Neuroanatomic localization to the lumbosacral region is determined by the neurologic examination based on signs related to sensory, motor and autonomic dysfunction. Nonspecific observations include reluctance to rise and pelvic limb lameness. Neurologic signs commonly include pain and motor dysfunction as a result of lower motor neuron weakness (sciatic, pudendal, coccygeal nn.). Pain is the most consistent clinical sign and is reflective of compressive or inflammatory processes to pain sensitive structures (nerve root, meninges, periosteum and joints). It is the opinion of the author that the pain primarily originates from nerve root (radicular pain) compression (especially L7). The affected patient often stands with the pelvic limbs tucked under the caudal abdomen to flex the spine and lessen nerve root compression. Pain is manifested by hyperesthesia and/or paresthesia. Hyperesthesia is elicited upon palpation of the lumbosacral joint or by hyperextension of the pelvic limbs causing the spinal region to have lordosis. This accentuates canal stenosis and nerve root compression causing pain. Paresthesia is caused by irritation of the nerve roots without an external stimulus. Clinical signs include biting at the tail, rump and feet. Pain of lumbosacral origin also is exacerbated with exercise as an asymmetric lameness and may reflect neurogenic intermittent claudication. Motor dysfunction varies with severity of neural tissue compression. The patient may have mild to severe gait and postural reaction deficits. The gait is often short-strided. Postural reaction deficits often are asymmetric depending upon the degree of cauda equina compression.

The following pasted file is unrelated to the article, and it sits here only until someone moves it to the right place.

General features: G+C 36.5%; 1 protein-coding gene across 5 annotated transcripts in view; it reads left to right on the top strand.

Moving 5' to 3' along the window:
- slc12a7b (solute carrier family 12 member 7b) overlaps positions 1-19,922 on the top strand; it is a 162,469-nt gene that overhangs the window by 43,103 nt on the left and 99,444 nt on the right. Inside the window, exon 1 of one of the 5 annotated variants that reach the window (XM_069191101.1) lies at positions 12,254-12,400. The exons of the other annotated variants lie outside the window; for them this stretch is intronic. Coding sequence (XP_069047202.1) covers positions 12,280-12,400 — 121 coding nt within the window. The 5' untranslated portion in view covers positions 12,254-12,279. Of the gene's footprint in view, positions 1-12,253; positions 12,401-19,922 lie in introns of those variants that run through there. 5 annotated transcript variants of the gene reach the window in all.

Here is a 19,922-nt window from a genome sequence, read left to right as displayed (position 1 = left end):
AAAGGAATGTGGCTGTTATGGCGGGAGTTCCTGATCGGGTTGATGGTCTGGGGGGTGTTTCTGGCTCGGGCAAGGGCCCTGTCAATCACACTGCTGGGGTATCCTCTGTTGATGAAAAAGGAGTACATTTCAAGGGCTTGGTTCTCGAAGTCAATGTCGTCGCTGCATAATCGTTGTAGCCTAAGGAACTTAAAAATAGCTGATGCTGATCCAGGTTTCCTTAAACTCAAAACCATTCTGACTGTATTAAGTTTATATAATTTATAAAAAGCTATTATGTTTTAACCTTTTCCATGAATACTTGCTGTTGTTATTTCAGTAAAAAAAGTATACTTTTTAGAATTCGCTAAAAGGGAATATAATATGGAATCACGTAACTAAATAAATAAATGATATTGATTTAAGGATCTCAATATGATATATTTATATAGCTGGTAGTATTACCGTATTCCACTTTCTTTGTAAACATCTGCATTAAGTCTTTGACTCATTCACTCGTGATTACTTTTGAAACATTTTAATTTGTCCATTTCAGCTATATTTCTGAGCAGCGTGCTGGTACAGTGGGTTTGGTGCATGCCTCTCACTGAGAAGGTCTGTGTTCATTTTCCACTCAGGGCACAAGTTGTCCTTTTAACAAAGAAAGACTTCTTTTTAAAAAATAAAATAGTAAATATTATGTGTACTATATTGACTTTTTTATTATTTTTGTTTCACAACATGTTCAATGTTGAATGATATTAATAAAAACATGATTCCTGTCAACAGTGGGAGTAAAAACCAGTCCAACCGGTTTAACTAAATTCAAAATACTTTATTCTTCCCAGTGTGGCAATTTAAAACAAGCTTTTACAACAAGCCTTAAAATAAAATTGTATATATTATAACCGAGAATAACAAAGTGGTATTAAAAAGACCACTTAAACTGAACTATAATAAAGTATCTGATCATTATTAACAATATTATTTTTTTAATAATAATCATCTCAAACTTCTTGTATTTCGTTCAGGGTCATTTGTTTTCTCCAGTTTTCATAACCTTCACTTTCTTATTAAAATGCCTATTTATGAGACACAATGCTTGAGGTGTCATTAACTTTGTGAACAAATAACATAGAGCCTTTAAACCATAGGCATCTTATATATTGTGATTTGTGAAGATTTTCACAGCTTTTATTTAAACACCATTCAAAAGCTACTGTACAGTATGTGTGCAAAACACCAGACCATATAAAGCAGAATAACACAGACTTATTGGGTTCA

Reflex dysfunction of the limbs commonly involves those muscles innervated by the sciatic nerve (L6-S1 nerve roots, but L7 and S1 provide major contribution), especially flexor and extensor muscles of the hock. The patellar reflex may be hyperreflexic due to loss of antagonism from the flexor muscles (pseudo-hyperreflexia). The cranial tibial and gastrocnemius reflexes may be hyporeflexic. The flexor withdrawal reflexes often are reduced in the stifle and hock joints. Less commonly, the pudendal and coccygeal nerves may be involved. The pudendal nerve (S1-2 and S3) innervates the perineal region including the external anal and urethral sphincters. The coccygeal nerves innervate the tail. Decreased tail tone is assessed upon palpation and inability to wag.

Other clinical signs more common with chronic disease include fecal and urinary incontinence. If micturition dysfunction is suspected, it is important to closely evaluate sensory perception of the perineal region and the anal reflex. A digital rectal examination will assess for decreased rectal tone and further assess the urethra and prostate.